# Algorithmic Trading with MATLAB: Rule Selection

Previously, we developed a back testing framework to calibrate a simple trading strategy to intraday data. In this demo we'll use extend the approach to three signals: MA, RSI, and Williams %R.

Copyright 2010-2012, The MathWorks, Inc. All rights reserved.

## Contents

## Load data

step = 153; % minute intervals annualScaling = sqrt(250*60*7/step); cost = 0.01; % Rather than forcing the customer to define and populate a database, we % will instead read from a prepared data file. If you wish, you may write % the data from this file to a database of your choosing and adapt the % GETMINUTEDATAFROMDB command to connect to and read from it. % LCO = getMinuteDataFromDB('LCO'); load oilData LCO = double(brent); clearvars -except LCO step annualScaling cost LCO = dsample(LCO(:,2:4), step);

## Williams %R

By adapting the existing moving average strategy's code, we can make other trading strategies based on, for example, the Relative Strength Index and Williams %R. The key here is re-use: we only need to change a few lines of code to change from one strategy to the next. We can take a look at this indicator with, say, a 50-day window:

w = willpctr(LCO, 50); indicatorChartWPR(w)

## Williams %R trading strategy

Generate a trading signal each time we cross certain thresholds (up is a buy, down is a sell). We will set our trading thresholds at -20% and -80% and vary only the size of the window, but of course we can have all three of these be free parameters.

wpr(LCO,50,annualScaling,cost)

## WPR performance

There is no reason to prefer the window parameter of 50 over other possibilities; let us sweep across many values to identify the optimal parameter setting.

range = {4:4:500}; wfun = @(x) wprFun(x,LCO,annualScaling,cost); tic [maxSharpe,param,sh] = parameterSweep(wfun,range); toc wpr(LCO,param,annualScaling,cost)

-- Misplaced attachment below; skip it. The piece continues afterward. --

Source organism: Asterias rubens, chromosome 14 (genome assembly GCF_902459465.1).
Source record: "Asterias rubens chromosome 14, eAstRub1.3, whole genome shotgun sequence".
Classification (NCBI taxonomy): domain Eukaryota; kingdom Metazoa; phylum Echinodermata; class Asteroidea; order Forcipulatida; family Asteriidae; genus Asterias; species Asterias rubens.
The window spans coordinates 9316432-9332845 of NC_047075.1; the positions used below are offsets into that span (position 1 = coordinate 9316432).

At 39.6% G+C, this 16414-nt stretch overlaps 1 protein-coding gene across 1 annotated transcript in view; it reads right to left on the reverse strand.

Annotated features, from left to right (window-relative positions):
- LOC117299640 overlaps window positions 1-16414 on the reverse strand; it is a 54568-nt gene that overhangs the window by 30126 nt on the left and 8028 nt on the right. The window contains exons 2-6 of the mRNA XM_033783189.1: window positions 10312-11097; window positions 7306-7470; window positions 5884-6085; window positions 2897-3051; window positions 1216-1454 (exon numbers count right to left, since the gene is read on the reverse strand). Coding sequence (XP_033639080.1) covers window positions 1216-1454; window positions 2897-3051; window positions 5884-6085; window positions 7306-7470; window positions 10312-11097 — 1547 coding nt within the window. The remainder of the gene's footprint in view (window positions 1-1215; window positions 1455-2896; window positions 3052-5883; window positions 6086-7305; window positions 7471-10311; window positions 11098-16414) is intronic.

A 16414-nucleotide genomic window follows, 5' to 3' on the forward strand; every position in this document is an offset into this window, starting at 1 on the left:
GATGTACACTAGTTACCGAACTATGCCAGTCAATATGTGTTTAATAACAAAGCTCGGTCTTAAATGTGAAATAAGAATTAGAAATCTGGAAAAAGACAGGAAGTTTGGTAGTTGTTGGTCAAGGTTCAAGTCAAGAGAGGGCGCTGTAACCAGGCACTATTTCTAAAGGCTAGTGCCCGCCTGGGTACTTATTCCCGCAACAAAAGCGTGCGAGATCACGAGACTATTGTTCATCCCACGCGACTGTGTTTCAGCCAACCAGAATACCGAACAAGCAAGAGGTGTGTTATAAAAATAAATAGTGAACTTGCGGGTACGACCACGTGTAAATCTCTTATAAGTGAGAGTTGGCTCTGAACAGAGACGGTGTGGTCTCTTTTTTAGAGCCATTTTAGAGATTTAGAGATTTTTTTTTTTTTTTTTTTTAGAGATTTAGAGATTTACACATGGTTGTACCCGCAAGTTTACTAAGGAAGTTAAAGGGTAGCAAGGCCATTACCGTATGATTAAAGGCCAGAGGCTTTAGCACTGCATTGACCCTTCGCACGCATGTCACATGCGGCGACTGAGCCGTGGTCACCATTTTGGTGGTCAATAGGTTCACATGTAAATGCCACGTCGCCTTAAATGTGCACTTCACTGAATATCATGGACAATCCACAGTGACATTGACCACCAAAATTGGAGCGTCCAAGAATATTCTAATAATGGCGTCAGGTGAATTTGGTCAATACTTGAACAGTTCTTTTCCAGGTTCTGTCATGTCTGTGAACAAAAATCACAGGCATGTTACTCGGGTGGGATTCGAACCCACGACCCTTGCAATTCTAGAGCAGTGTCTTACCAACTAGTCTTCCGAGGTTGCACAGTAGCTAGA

Elapsed time is 2.333903 seconds.

## Generate trading signals

We will now generate three distinct trading signals based on a moving average, the Williams %R described above, and a Relative Strength Index. The parameters for each model have already been determined independently; we could just as easily determine the optimal set of parameters as an ensemble, if we wish.

%N = 25; M = 650; thresh = 80; P = 400; Q = 34; R = 10; N = 1; M = 129; P = 22; Q = 14; R = 24; thresh = 80; sma = leadlag(LCO(:,end), N, M, annualScaling, cost); srs = rsi(LCO(:,end), [P Q], thresh, annualScaling, cost); swr = wpr(LCO, R, annualScaling, cost); signals = [sma srs swr]; names = {'MA','RSI','WPR'};

## Trading signals

Plot the 'state' of the market represented by the signals. On the bottom plot, green is a long position and red is a short position.

indicatorChartALL(LCO(:,end), names, signals)

## Generate initial population for Genetic Algorithm

Generate initial population for signals

I = size(signals,2); pop = initializePopulation(I); close all plotRules(1,pop); % Objective function definition obj = @(pop) fitness(pop,signals,LCO(:,end),annualScaling,cost);

## Solve With Genetic Algorithm

Find best trading rule and maximum Sharpe ratio (min -Sharpe ratio)

options = gaoptimset('PopulationType','bitstring',... 'PopulationSize',size(pop,1),... 'InitialPopulation',pop,... 'CrossoverFcn', @crossover,... 'MutationFcn', @mutation,... 'PlotFcns', @plotRules,... 'Vectorized','on'); best = ga(obj,size(pop,2),[],[],[],[],[],[],[],options)

Optimization terminated: average change in the fitness value less than options.TolFun. best = 0 0 0 1 0 1 1 0 1 1

## Evaluate Best Performer

Evaluate the objective at the best value, and flip the sign convention for the optimal Sharpe ratio.

[minSh,s,r] = obj(best); sh = -minSh; ruleChartALL(LCO, sh, s, r)